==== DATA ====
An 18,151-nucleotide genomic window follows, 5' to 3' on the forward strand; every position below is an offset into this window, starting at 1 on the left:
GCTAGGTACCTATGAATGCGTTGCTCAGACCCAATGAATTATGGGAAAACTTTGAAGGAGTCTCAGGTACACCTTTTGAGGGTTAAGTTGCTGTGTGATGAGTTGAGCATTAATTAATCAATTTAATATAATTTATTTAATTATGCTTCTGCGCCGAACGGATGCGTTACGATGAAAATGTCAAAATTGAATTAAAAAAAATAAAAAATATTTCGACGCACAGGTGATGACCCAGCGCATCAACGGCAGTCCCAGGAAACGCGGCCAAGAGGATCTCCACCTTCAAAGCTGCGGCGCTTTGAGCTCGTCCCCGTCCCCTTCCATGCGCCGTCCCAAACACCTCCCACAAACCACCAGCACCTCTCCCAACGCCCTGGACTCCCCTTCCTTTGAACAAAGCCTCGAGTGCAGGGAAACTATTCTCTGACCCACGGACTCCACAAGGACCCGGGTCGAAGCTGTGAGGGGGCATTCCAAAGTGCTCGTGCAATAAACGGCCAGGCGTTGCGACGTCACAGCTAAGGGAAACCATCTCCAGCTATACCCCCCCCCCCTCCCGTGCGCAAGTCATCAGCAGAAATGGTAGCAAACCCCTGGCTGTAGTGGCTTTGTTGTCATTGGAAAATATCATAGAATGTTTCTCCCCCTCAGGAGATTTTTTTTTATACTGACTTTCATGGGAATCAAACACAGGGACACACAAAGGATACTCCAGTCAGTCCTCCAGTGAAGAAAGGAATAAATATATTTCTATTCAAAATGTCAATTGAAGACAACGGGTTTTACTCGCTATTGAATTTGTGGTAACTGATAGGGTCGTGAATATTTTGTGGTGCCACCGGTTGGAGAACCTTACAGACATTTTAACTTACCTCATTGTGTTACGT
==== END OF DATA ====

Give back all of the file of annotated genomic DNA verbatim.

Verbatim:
An 18,151-nucleotide genomic window follows, 5' to 3' on the forward strand; every position below is an offset into this window, starting at 1 on the left:
GCTAGGTACCTATGAATGCGTTGCTCAGACCCAATGAATTATGGGAAAACTTTGAAGGAGTCTCAGGTACACCTTTTGAGGGTTAAGTTGCTGTGTGATGAGTTGAGCATTAATTAATCAATTTAATATAATTTATTTAATTATGCTTCTGCGCCGAACGGATGCGTTACGATGAAAATGTCAAAATTGAATTAAAAAAAATAAAAAATATTTCGACGCACAGGTGATGACCCAGCGCATCAACGGCAGTCCCAGGAAACGCGGCCAAGAGGATCTCCACCTTCAAAGCTGCGGCGCTTTGAGCTCGTCCCCGTCCCCTTCCATGCGCCGTCCCAAACACCTCCCACAAACCACCAGCACCTCTCCCAACGCCCTGGACTCCCCTTCCTTTGAACAAAGCCTCGAGTGCAGGGAAACTATTCTCTGACCCACGGACTCCACAAGGACCCGGGTCGAAGCTGTGAGGGGGCATTCCAAAGTGCTCGTGCAATAAACGGCCAGGCGTTGCGACGTCACAGCTAAGGGAAACCATCTCCAGCTATACCCCCCCCCCCTCCCGTGCGCAAGTCATCAGCAGAAATGGTAGCAAACCCCTGGCTGTAGTGGCTTTGTTGTCATTGGAAAATATCATAGAATGTTTCTCCCCCTCAGGAGATTTTTTTTTATACTGACTTTCATGGGAATCAAACACAGGGACACACAAAGGATACTCCAGTCAGTCCTCCAGTGAAGAAAGGAATAAATATATTTCTATTCAAAATGTCAATTGAAGACAACGGGTTTTACTCGCTATTGAATTTGTGGTAACTGATAGGGTCGTGAATATTTTGTGGTGCCACCGGTTGGAGAACCTTACAGACATTTTAACTTACCTCATTGTGTTACGT